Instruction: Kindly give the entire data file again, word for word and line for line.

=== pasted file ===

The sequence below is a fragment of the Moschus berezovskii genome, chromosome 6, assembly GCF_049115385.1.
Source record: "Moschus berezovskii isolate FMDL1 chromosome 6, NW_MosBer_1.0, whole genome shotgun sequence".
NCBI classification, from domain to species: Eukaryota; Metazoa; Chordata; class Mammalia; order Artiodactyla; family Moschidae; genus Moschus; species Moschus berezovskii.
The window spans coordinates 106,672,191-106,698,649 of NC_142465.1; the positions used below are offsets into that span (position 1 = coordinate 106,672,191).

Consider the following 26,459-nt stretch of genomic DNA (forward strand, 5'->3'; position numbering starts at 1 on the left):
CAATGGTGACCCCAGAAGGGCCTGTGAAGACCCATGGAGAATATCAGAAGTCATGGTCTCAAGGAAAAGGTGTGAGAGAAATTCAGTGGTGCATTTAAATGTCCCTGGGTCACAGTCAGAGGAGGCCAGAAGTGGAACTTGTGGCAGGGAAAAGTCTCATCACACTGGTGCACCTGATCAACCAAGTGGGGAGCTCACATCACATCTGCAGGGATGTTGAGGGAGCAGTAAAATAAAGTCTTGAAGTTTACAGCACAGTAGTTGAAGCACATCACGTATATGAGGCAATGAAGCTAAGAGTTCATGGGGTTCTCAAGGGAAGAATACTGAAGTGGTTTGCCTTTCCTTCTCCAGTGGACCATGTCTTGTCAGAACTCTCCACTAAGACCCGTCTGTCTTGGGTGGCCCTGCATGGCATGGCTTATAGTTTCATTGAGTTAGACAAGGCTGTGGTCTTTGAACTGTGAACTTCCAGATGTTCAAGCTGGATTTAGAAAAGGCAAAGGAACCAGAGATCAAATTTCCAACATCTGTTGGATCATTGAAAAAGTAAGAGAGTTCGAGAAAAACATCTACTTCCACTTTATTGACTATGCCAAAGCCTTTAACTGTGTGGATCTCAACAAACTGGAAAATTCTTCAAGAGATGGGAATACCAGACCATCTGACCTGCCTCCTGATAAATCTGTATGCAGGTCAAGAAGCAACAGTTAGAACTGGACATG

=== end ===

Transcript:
The sequence below is a fragment of the Moschus berezovskii genome, chromosome 6, assembly GCF_049115385.1.
Source record: "Moschus berezovskii isolate FMDL1 chromosome 6, NW_MosBer_1.0, whole genome shotgun sequence".
NCBI classification, from domain to species: Eukaryota; Metazoa; Chordata; class Mammalia; order Artiodactyla; family Moschidae; genus Moschus; species Moschus berezovskii.
The window spans coordinates 106,672,191-106,698,649 of NC_142465.1; the positions used below are offsets into that span (position 1 = coordinate 106,672,191).

Consider the following 26,459-nt stretch of genomic DNA (forward strand, 5'->3'; position numbering starts at 1 on the left):
CAATGGTGACCCCAGAAGGGCCTGTGAAGACCCATGGAGAATATCAGAAGTCATGGTCTCAAGGAAAAGGTGTGAGAGAAATTCAGTGGTGCATTTAAATGTCCCTGGGTCACAGTCAGAGGAGGCCAGAAGTGGAACTTGTGGCAGGGAAAAGTCTCATCACACTGGTGCACCTGATCAACCAAGTGGGGAGCTCACATCACATCTGCAGGGATGTTGAGGGAGCAGTAAAATAAAGTCTTGAAGTTTACAGCACAGTAGTTGAAGCACATCACGTATATGAGGCAATGAAGCTAAGAGTTCATGGGGTTCTCAAGGGAAGAATACTGAAGTGGTTTGCCTTTCCTTCTCCAGTGGACCATGTCTTGTCAGAACTCTCCACTAAGACCCGTCTGTCTTGGGTGGCCCTGCATGGCATGGCTTATAGTTTCATTGAGTTAGACAAGGCTGTGGTCTTTGAACTGTGAACTTCCAGATGTTCAAGCTGGATTTAGAAAAGGCAAAGGAACCAGAGATCAAATTTCCAACATCTGTTGGATCATTGAAAAAGTAAGAGAGTTCGAGAAAAACATCTACTTCCACTTTATTGACTATGCCAAAGCCTTTAACTGTGTGGATCTCAACAAACTGGAAAATTCTTCAAGAGATGGGAATACCAGACCATCTGACCTGCCTCCTGATAAATCTGTATGCAGGTCAAGAAGCAACAGTTAGAACTGGACATG